Tuesday’s election will have more than just primary candidates on the ballot. Voters in the State College school district will decide whether to approve an 85 million dollar referendum to pay for renovations and additions to State College Area High School. Only one school district in Pennsylvania has managed to pass a referendum like this one since Act 1 passed in 2006, capping yearly school tax increases.
A group of teachers at the high school, including English teachers Allison Becker and Jennifer Rand, are pushing for a “yes” vote.
The furnace in Rand’s classroom was broken on all winter, keeping it at 85 or 90 degrees all the time.
“It’s just not a situation where it’s conducive for learning,” said Rand. “I actually had students writing essays in here today and two kids fell asleep writing essays. I mean this is cozy to say the least.”
The heating system is so old that they no longer make parts for it. The maintenance staff patch and repair as they can, but school officials say the HVAC needs to be replaced. Meanwhile, Rand’s room is probably 85 or 90 degrees.
In addition to her HVAC woes, there are cracks and asbestos tiles on the walls. In other classrooms, ice forms on the insides of windows in the winter. A ceiling light recently caught on fire. One classroom has flooded twice, thanks to a broken boiler. The auditorium once flooded up to row K.
And then there’s the basic setup of the high school. It’s divided into two separate buildings on different sides of a busy street. Many teachers and students cross Westerly Parkway multiple times a day in the scant 6 minutes between classes.
“I taught in both buildings for 3 years,” said Becker. “It was tricky, especially in the winter. I did it one year when I was pregnant too.”
In Becker’s classroom, she shows off where a student’s project froze to the window this winter. And she points out where a big chunk of linoleum has broken off the floor.
“The students in first period tried to taped the tile back on,” said Becker. “They told me on Friday that ants were crawling out of the floor and actually crawled onto a student while he was trying to read The Crucible, and he ran out screaming.”
Dean of Students Christopher Weakland says beyond physical breakdown, the buildings aren’t set up for modern educational models of collaborative learning communities.
And in an age of school shootings, it’s not very secure. There are 93 doors that are all left unlocked so students can come and go between buildings. Weakland says the community has an obligation to fix these things.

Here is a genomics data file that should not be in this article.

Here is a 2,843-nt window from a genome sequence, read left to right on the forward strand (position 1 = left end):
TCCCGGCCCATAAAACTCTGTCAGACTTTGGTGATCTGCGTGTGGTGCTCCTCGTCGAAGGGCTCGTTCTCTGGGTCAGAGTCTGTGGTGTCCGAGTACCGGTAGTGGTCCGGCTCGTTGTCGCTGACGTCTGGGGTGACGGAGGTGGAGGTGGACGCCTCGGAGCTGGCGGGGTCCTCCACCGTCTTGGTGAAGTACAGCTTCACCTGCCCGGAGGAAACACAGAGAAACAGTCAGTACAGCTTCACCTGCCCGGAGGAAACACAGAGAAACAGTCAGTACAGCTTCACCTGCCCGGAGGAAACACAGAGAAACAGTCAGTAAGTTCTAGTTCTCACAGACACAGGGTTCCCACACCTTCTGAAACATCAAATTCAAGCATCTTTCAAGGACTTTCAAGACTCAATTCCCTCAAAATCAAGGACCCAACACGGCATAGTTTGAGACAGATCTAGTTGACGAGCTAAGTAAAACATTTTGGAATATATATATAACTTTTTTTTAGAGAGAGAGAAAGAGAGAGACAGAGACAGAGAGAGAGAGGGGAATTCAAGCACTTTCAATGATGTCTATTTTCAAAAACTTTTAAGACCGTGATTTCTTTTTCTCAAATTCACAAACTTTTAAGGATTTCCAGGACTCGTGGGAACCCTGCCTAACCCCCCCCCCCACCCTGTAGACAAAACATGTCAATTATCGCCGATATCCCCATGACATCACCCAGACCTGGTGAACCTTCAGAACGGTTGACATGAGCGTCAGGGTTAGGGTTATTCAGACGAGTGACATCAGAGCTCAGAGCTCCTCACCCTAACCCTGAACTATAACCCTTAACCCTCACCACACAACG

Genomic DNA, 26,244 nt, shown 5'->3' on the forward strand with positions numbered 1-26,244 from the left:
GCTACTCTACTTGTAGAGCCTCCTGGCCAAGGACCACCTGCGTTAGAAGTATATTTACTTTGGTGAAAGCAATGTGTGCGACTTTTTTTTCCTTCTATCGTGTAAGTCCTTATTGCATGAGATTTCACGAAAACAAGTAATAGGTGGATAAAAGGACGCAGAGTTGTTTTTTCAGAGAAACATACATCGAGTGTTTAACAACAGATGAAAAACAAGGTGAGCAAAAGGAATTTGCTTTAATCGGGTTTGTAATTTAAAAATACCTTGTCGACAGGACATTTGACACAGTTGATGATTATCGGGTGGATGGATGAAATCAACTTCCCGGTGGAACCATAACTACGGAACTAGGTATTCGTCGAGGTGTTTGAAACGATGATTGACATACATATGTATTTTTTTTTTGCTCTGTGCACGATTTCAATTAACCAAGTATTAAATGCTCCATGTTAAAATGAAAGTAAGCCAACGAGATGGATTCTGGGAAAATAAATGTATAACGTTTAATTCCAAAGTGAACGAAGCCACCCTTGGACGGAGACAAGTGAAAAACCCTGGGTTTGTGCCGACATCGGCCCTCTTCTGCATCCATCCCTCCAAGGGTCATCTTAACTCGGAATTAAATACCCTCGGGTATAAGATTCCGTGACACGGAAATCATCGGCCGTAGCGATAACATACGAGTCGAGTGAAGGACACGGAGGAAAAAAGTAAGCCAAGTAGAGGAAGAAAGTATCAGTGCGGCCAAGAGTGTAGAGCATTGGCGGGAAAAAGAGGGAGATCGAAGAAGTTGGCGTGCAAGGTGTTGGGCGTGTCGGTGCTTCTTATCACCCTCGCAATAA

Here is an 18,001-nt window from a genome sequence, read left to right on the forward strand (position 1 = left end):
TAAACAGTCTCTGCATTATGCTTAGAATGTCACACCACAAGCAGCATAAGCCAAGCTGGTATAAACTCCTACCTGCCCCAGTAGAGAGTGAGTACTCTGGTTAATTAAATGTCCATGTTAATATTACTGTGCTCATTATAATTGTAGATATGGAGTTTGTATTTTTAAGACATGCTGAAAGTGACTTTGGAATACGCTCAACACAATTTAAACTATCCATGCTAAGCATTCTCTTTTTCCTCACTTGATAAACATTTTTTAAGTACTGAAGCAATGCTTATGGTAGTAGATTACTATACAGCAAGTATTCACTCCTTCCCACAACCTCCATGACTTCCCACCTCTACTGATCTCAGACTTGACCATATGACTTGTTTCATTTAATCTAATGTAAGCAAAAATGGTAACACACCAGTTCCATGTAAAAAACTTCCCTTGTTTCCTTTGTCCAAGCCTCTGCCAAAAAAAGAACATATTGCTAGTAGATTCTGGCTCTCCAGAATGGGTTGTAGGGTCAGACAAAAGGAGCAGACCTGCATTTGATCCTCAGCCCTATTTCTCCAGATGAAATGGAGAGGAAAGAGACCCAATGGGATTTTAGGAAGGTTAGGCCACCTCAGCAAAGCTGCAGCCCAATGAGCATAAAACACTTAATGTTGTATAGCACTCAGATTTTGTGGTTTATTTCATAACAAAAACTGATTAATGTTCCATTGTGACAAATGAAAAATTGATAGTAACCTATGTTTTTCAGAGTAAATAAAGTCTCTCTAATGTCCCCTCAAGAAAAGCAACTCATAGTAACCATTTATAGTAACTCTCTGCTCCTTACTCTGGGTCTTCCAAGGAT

“My children have gone through. I’m done,” said Weakland. “But I know, I realize, I need to provide for the kids who come afterwards. And if we have the attitude of we’re going to ignore those kids, they’re not my problem, we’re living in a pretty sad community. And that’s not who we are. That’s not what State College is all about.”
Teachers, parents and school board members have been holding informational sessions and going door-to-door, asking community members to vote for the referendum. They’ve been writing Letters to the Editor and sharing photos and videos of current conditions. They have a website with drawings of what the renovated and new, consolidated high school building will look like when it’s done.
The plan is that just under 40% of the building will be renovated and 60% will be new construction. The reuse should save 15 to 20 million dollars in the overall cost of the project.
Despite the economies, school board chair Jim Pawelczyk acknowledges it’s still a lot of money. He originally voted against the referendum because he was worried about the $85 million number, but he and the rest of the school board are all behind it now. Pawelczyk says this project needs to be done.
“It was just the number. The referendum is absolutely needed, said Pawelczyk. “It’s a great project that I support. And it’s just that the number concerned me. And it still continues to worry me. And that’s why I really want to see a large voter turnout on May 20th and people express their point of view on this needed project.”
There is some cause for concern. Sixteen school districts have tried to pass a referendum since 2006. The Upper Dublin School District is the only one to get one passed for far. And while there’s no organized effort against the referendum in State College, some of those Letters to the Editor have spoken out against the project as too expensive. Leah Colbert has been recruited by a friend to vote against the measure.
“I’m voting “NO” on the referendum at the request of my friend who lives in the State College school district,” said Colbert. “Basically because she feels the school needs to be updated, but not to the cost of 15 million or whatever it’s going to be. She has no children, which makes a difference, and doesn’t want her taxes to go up, basically.”
The cost for the average homeowner would be $190 per year for 30 years.
If the referendum fails, another vote is allowed within 155 days.
Chris Weakland, the Dean of Students, says repairs to the buildings have to happen either way. If the referendum doesn’t pass he says the money will have to come from somewhere. He says there might be staff cuts and there will definitely be cuts to student programming.
And he predicts tax increases at the maximum that is allowable every year--for many years.